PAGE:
Britain: The global capital for billionaires



For the vast majority of British people, the notion that this country is the global capital of what we might term the international “billionaire community” is a startling one. Most of the UK, even most of London, where the majority of the super-rich are based,  are unaware of the existence of such vast wealth co-habiting with the average family.

For most of us, living standards struggle to return to pre-recession levels; public services are more stressed than they have been in decades; much of our energy supply and transport infrastructures are approaching breakdown. Looking through the keyhole at the United Kingdom, so to speak, we might well wonder: who’d want to live in a place like this?

And yet the super-rich obviously do; 104 human beings who are worth more than a thousand million pounds each like it here, for at least part of the time (they are also, naturally, liable to have multiple homes from New York to Hong Kong). These leviathans of wealth make our overpaid corporate bosses look like paupers.

The reasons the super-rich are attracted to the UK are not hard to discern – prominent among them our almost uniquely generous tax treatment of non-domiciled individuals. For those arriving from emerging economies where the traditions of democracy and the rule of law are not yet fully rooted, Britain’s political and (relative) economic stability are also obviously prized. Plus they like London itself, with different nationalities gravitating towards certain already affluent districts.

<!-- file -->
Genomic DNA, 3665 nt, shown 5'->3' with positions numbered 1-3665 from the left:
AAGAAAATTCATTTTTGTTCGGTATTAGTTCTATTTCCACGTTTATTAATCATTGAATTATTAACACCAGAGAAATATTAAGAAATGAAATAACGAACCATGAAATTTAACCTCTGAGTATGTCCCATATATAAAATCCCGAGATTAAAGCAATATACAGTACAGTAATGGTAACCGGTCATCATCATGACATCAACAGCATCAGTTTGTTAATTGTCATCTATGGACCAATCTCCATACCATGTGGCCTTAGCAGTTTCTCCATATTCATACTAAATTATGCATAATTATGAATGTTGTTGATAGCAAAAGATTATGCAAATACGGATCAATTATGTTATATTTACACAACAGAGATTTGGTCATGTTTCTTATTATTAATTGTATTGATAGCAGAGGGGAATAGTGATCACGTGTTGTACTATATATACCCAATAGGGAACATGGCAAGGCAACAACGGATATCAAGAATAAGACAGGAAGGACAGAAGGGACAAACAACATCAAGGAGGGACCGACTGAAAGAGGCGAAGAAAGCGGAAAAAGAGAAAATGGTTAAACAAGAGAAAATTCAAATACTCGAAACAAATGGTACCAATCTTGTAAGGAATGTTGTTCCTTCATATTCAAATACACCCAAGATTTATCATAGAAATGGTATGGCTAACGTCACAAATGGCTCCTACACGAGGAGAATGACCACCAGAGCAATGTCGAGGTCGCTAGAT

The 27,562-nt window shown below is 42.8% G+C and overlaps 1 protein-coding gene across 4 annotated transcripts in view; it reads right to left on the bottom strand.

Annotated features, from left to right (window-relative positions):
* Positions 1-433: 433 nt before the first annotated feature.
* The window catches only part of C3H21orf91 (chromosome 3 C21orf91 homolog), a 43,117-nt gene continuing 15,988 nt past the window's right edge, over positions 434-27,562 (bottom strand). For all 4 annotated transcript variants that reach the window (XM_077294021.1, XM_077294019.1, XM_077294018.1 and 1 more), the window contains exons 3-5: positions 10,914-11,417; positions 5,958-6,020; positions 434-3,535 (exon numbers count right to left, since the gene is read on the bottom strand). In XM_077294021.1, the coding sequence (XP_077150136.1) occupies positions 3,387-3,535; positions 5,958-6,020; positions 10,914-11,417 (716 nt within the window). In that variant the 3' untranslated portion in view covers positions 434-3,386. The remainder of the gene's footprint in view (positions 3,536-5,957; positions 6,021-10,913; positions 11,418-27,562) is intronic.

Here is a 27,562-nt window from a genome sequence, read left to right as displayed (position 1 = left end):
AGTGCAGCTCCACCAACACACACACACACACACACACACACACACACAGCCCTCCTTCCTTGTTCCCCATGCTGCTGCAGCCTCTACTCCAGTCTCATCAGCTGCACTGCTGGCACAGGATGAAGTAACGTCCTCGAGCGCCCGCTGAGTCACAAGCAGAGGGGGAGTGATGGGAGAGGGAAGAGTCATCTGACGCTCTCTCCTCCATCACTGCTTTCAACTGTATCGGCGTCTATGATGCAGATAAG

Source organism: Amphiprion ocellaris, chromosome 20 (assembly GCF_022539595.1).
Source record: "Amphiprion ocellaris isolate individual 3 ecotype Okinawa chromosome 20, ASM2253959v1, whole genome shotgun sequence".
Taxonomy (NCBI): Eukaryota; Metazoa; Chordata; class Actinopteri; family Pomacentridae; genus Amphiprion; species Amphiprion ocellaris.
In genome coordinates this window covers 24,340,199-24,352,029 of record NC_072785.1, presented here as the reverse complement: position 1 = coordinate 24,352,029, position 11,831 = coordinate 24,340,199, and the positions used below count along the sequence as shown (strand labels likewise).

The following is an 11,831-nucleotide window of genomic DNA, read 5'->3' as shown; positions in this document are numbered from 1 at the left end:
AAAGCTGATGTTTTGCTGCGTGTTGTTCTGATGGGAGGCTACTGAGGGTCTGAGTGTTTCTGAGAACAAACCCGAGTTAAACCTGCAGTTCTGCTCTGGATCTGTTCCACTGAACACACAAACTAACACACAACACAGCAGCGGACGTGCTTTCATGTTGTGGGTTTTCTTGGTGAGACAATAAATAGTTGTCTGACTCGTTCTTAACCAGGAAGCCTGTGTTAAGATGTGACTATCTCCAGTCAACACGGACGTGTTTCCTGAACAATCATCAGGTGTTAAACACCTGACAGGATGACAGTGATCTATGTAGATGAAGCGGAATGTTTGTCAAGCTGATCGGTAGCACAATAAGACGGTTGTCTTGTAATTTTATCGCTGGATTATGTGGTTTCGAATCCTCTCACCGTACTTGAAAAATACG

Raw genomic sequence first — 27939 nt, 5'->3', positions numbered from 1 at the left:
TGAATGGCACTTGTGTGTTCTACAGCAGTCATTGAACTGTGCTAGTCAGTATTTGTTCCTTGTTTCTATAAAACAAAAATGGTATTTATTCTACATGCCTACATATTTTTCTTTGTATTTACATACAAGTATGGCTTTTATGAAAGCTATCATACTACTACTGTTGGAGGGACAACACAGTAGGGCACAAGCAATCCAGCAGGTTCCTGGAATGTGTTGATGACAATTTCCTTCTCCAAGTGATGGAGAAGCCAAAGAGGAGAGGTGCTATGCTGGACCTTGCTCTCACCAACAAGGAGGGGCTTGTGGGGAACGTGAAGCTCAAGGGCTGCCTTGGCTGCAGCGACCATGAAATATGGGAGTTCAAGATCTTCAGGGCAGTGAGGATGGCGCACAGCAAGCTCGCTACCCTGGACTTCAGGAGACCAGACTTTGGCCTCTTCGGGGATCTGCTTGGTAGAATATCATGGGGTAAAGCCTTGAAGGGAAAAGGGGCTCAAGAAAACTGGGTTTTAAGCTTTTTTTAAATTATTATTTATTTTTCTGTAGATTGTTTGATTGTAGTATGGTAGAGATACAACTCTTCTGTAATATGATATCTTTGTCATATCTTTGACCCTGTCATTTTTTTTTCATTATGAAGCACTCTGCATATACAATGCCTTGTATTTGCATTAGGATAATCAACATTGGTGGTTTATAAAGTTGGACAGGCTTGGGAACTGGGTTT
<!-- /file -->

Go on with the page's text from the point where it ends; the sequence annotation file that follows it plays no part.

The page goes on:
That billionaires might live in a mansion or penthouse flat only a short limo ride from some of the most deprived districts in Britain is not something they can do very much about. Besides, every great world city has its homelessness and poverty. Statistically, the presence of so much wealth in the same small geographic area as so much deprivation does increase the scale of inequality; but it would be a grave error to think that poverty would be relieved by the forced expulsion or heavier taxation of globally mobile billionaires. They may be a tempting target for a tax attack, and a morally compelling one, but they are swift to flee if they sense danger to their assets.

Some of the super-rich invest in football clubs, in media companies (including the owners of this newspaper) and other concerns.

They employ people, have driven a remarkable construction boom in the capital, and make work for lawyers, accountants, bankers and, of course, tax professionals. The single ­biggest problem the arrival of the billionaires has exacerbated is the shortage of affordable housing for families, particularly in and around London. Here is the trickledown effect in reverse; a general outbidding of the local population. The inflation of house prices reverberates across much of the rest of southern England and the wider country.

We could do nothing about this: housing in London has always been comparatively costly, and we have been through booms before. This one may burn itself out. No doubt if emerging markets stumble, then the billionaires would find even their finances stretched and the capital’s property bubble would duly burst, which should ease the pressure, albeit with a great deal of disruption.

Yet this is hardly an ideal solution, if it even qualifies for that title. Housing policy, especially in London, defined as supplying sufficient accommodation for those who need it, is perhaps the greatest long-term social failure in Britain. The arrival of the billionaires and the absurd prices they pay for a pad merely draws attention to the mess, and provides scapegoats. Finding a solution has so far eluded the Mayor of London, the Bank of England, the Treasury and other interested parties. Maybe they should ask one of those clever entrepreneurial billionaires for some ideas.

React Now

Latest stories from i100
iJobs Job Widget
iJobs General

IT Project Manager

Competitive: Clearwater People Solutions Ltd: Our client based in Chelmsford a...

Business Intelligence Specialist - work from home